Puget Sound: The Estuary
By South Sound Estuary Associatation
If you were unaware that the entire Puget Sound is an estuary, you aren't alone. Simply stated, estuaries are places where fresh and salt water mix. They are distinct habitats that differ from the open ocean but are connected to it.
Typically, estuaries are formed in two ways: by geological processes, or by the circulation of water. The Puget Sound – in surface area the second-largest estuary in the US after the Chesapeake Bay – is a fjord-type estuary, formed by glaciers that covered the area during the last ice age over 10,000 years ago. When the glaciers retreated, an inland sea was left behind, with over 2,500 miles of shoreline.
Blending rivers and oceans
The Sound's actual percentage, however, varies from place to place, a result of the interaction between the fresh water discharges from rivers and streams flowing into the inland sea with the salt water from the Pacific. As the lighter fresh water from the uplands mixes with the heavier salty ocean water, the water near the surface – now a diluted mixture of Pacific Ocean water and river water – pushes seaward towards the western mouth of the Strait of Juan de Fuca.
The volume of water exchanged between the Pacific Ocean and the Sound by this estuarine circulation is huge. Each year a volume equal to the entire volume of the Sound exits to the Pacific Ocean in surface waters, and fills in at depth with Pacific Ocean water.
In the south Sound – defined as that part of Puget Sound south of the Tacoma Narrows – a complete tidal flush ranges from four days to as long as several weeks. This slower circulation pattern and lesser wave action compared to the central and northern Sound – which in places see a complete tidal flush in 24 hours – are distinguishing characteristics of the south Sound. Also, the tidal flow through the Narrows so completely mixes the surface and deep waters that there is little or no difference in salinity between the bottom and the surface in the south Sound.
A productive but threatened ecosystem
The rocky and muddy substrates of shallow waters close to shore support rich biological communities. The algae of the intertidal and subtidal areas produce as much plant material as the most productive agriculture crops. Diatoms living in the surface layers of mud flats; sea grasses found in large meadows and just offshore of many beaches; and marshes near the high tide line of sandy and muddy flats - all these contribute large amounts of energy-rich carbon molecules that in turn nourish a diverse group of animals.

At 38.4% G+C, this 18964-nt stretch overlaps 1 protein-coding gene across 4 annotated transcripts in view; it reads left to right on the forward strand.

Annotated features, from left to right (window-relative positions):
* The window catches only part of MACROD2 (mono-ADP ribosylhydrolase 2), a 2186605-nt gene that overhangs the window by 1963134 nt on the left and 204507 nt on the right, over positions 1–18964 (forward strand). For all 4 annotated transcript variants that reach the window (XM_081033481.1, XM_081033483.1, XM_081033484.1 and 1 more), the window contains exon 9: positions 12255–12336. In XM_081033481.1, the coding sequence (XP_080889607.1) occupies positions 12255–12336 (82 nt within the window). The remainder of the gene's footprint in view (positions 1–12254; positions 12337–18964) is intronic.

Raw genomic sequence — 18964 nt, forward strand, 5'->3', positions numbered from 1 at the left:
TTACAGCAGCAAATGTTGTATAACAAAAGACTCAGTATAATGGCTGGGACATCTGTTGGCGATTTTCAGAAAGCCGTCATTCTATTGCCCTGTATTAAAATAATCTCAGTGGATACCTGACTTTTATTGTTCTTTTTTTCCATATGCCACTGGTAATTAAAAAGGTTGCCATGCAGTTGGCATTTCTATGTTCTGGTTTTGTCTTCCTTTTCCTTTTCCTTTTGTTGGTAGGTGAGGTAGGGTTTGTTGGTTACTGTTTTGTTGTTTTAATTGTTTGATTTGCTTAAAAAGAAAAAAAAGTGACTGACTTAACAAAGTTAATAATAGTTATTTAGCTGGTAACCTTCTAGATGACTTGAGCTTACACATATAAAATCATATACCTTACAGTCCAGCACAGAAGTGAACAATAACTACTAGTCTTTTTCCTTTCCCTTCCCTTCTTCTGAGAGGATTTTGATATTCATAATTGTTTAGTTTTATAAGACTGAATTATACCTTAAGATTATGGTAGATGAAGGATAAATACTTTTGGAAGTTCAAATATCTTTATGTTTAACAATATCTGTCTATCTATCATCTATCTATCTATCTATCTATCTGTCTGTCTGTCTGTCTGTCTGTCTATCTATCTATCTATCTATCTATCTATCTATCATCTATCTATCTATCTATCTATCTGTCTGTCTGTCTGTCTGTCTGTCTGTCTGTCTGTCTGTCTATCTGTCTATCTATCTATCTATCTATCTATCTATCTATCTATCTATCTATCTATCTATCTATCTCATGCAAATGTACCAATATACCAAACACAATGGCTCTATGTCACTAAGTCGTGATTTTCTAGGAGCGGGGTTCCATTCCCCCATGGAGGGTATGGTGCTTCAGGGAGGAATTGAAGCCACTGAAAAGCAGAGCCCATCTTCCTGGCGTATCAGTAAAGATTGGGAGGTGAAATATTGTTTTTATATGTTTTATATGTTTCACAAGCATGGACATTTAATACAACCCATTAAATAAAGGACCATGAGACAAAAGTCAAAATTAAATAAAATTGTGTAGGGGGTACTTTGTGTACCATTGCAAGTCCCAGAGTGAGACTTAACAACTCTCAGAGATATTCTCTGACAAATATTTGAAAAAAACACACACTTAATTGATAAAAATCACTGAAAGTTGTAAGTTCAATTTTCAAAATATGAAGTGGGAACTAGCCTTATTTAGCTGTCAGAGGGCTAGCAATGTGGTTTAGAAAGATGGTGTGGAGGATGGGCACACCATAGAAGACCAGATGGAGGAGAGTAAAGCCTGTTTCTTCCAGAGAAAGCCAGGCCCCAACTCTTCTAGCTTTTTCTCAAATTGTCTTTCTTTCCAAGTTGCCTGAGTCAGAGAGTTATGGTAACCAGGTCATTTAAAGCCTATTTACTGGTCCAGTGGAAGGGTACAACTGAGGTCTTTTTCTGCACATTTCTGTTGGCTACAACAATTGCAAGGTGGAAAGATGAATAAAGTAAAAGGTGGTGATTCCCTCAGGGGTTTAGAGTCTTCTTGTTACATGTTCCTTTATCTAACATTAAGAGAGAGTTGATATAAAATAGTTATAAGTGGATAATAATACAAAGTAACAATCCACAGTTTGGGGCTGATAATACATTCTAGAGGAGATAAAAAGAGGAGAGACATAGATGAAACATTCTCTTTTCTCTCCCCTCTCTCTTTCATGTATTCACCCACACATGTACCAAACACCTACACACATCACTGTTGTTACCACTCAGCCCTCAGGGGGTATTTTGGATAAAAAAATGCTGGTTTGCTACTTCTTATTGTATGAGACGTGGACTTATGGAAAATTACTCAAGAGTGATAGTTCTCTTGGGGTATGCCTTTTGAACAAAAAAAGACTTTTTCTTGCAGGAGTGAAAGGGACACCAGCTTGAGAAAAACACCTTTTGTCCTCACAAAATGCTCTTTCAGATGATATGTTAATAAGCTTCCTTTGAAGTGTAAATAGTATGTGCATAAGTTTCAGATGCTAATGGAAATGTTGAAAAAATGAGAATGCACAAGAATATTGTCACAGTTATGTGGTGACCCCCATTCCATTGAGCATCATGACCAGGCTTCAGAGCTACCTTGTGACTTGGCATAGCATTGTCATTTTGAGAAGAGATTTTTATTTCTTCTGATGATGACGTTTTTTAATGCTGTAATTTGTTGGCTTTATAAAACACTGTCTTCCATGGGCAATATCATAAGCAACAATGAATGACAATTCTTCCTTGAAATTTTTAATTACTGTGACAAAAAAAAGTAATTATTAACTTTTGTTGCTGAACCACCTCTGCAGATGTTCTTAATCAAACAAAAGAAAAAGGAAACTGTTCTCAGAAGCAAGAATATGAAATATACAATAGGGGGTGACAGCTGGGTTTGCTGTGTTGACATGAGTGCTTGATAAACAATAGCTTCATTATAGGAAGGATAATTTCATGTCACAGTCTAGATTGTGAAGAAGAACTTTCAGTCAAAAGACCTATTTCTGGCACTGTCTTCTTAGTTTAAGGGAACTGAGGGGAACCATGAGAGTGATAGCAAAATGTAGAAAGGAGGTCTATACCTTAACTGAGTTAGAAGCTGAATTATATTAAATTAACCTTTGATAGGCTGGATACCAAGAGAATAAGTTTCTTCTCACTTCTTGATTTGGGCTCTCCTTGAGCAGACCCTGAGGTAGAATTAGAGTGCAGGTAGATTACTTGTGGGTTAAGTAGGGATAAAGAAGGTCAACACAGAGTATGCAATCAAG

At the top of this diverse food web, the Puget Sound has almost 3,000 species of marine invertebrates, is home to the North Pacific giant octopus (the largest octopus in the world), and has 165 species of birds that make their living on the water, to just name a few examples.
Also like many estuaries, the Puget Sound is surrounded by a growing population that is putting an extreme stress on the marine environment. In recognition of the impacts that human activity has on this fragile resource, numerous regional organizations – from state government efforts like the Puget Sound Partnership to non-profits such as People for Puget Sound – are focused on protecting and restoring this vital ecosystem.
The South Sound Estuary Association
As an organization with the word "estuary" in our name, however, we sometimes get pointed comments regarding Capitol Lake – removing the lake's dam continues to be a polarizing community issue. SSEA does not take a position on Capitol Lake: we have members who are on both sides of the controversy.
As an educational organization, SSEA's mission is to create learning opportunities. It's through education that people become more aware of their unique and special environment, and becoming informed helps them realize how their everyday actions affect the health and well-being of Puget Sound...the estuary.
If you don't know much about it, it's harder to care about it. If you don't care much about it, you won't be likely to protect it.
For information about the South Sound Estuary Association, go to http://www.sseacenter.org or call (360) 918-8708.
Back to Home page.